The owners of Hampden Road House were transitioning into retirement when they commissioned an alteration and addition project to their 1850s Georgian cottage located in Battery Point, Tasmania. Having the space to share time together while also having the freedom to pursue interests independently was a key focus of the design. The existing house was a former milk depot, and the goal was to design the house to be unapologetically modern while remaining sympathetic to the heritage and history of its surroundings.
While the project included an extension, maintaining the history and charm of the cottage was not only important to the owners, the Heritage status of the property dictated that it as a requirement. The addition has met Heritage Council requirements, while also providing a modern and comfortable space for the owners. You can see this with the sympathetic addition of the glazed pavilion at the rear of the site.
In a complementary way, the new pavilion, with its use of concrete, glass, steel, marble, and timber, references the surrounding buildings built 130 years ago, while being clearly modern in design. The addition creates a seamless transition between the old and new, as the cottage is linked to the rear façade through a glazed passage. A door is built between the main house and the rear extension to create privacy at both ends of the home.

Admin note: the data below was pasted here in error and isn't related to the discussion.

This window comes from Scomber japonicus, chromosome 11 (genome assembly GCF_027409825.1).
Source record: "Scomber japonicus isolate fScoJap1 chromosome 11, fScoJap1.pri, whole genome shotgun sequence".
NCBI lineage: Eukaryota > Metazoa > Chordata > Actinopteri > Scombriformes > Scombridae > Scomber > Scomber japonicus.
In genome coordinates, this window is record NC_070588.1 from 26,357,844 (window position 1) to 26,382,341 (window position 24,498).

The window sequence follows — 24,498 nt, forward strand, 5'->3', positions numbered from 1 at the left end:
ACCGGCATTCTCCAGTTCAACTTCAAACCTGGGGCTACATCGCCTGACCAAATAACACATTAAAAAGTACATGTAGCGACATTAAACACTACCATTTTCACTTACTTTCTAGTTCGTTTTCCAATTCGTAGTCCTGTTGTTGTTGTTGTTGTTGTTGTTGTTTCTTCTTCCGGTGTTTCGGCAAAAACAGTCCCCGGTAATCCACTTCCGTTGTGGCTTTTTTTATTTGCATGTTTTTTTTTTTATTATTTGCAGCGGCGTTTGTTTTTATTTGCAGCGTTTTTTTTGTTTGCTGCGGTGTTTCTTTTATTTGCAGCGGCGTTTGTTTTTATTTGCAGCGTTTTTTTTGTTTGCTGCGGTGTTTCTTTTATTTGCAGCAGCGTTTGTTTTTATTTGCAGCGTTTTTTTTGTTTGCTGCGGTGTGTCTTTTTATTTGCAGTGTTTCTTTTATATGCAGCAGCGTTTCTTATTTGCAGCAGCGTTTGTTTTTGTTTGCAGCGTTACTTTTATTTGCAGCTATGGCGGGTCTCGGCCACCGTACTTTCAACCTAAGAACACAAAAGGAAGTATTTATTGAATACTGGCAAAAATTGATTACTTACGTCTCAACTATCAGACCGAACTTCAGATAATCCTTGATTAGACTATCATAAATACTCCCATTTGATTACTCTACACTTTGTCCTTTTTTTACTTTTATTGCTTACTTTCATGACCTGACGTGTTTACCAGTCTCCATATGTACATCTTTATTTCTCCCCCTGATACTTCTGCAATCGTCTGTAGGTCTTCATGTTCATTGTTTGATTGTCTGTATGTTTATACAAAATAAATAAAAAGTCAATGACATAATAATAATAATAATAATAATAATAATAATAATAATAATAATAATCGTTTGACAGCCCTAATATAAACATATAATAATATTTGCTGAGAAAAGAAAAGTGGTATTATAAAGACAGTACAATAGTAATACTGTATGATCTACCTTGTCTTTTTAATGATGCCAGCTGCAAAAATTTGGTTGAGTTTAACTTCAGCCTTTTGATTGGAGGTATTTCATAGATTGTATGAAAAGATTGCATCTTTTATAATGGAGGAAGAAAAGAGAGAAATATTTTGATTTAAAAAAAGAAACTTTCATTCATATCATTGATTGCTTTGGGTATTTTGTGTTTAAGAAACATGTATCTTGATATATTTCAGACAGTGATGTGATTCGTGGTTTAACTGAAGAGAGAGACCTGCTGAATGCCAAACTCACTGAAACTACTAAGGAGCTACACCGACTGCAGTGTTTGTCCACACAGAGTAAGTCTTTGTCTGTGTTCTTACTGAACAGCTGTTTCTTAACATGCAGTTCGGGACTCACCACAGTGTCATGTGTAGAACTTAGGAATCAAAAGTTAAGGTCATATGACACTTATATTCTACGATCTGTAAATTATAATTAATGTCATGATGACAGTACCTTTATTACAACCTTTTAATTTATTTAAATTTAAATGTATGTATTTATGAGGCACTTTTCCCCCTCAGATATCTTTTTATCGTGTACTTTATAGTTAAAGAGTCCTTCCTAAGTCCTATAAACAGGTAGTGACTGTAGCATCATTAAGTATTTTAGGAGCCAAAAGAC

Utilizing the entire site eliminates the need for a second story and preserves the prominent original cottage, settling the house in the neighbourhood in an appropriate manner. With its low maintenance garden and one-floor design, the house makes the perfect retirement residence. In addition, there’s plenty of room to accommodate family or guests.
The pavilion took advantage of every square foot of the site as well as creating multiple courtyards that connected the outdoor areas of the house. Floor-to-ceiling windows provide filtered views of activities elsewhere in the house, as seen through these landscaped courtyards. They also serve as a means of dividing the cottage from the addition, revealing the rear heritage facade.
The main courtyard is dominated by a music room, which is home to a baby grand piano. As the surrounding glass doors open, the music room transforms from a private sanctuary into a public stage. Several of these features illustrate the house’s ability to address both the social and private aspects of the clients’ lives.
Battery Point’s historic significance affirmed the architect’s belief that buildings should endure for generations. The continuity of materials throughout the home allows visitors to experience both the old and the new. It is a feeling where everything may seem different, but are all connected.
House Project: Hampden Road House
Location: Battery Point, Tasmania
Interior Design: Archier and Hearth Studio
Video Host: Lucy Glade-Wright
Photography: Adam Gibson
Video: Jonno Rodd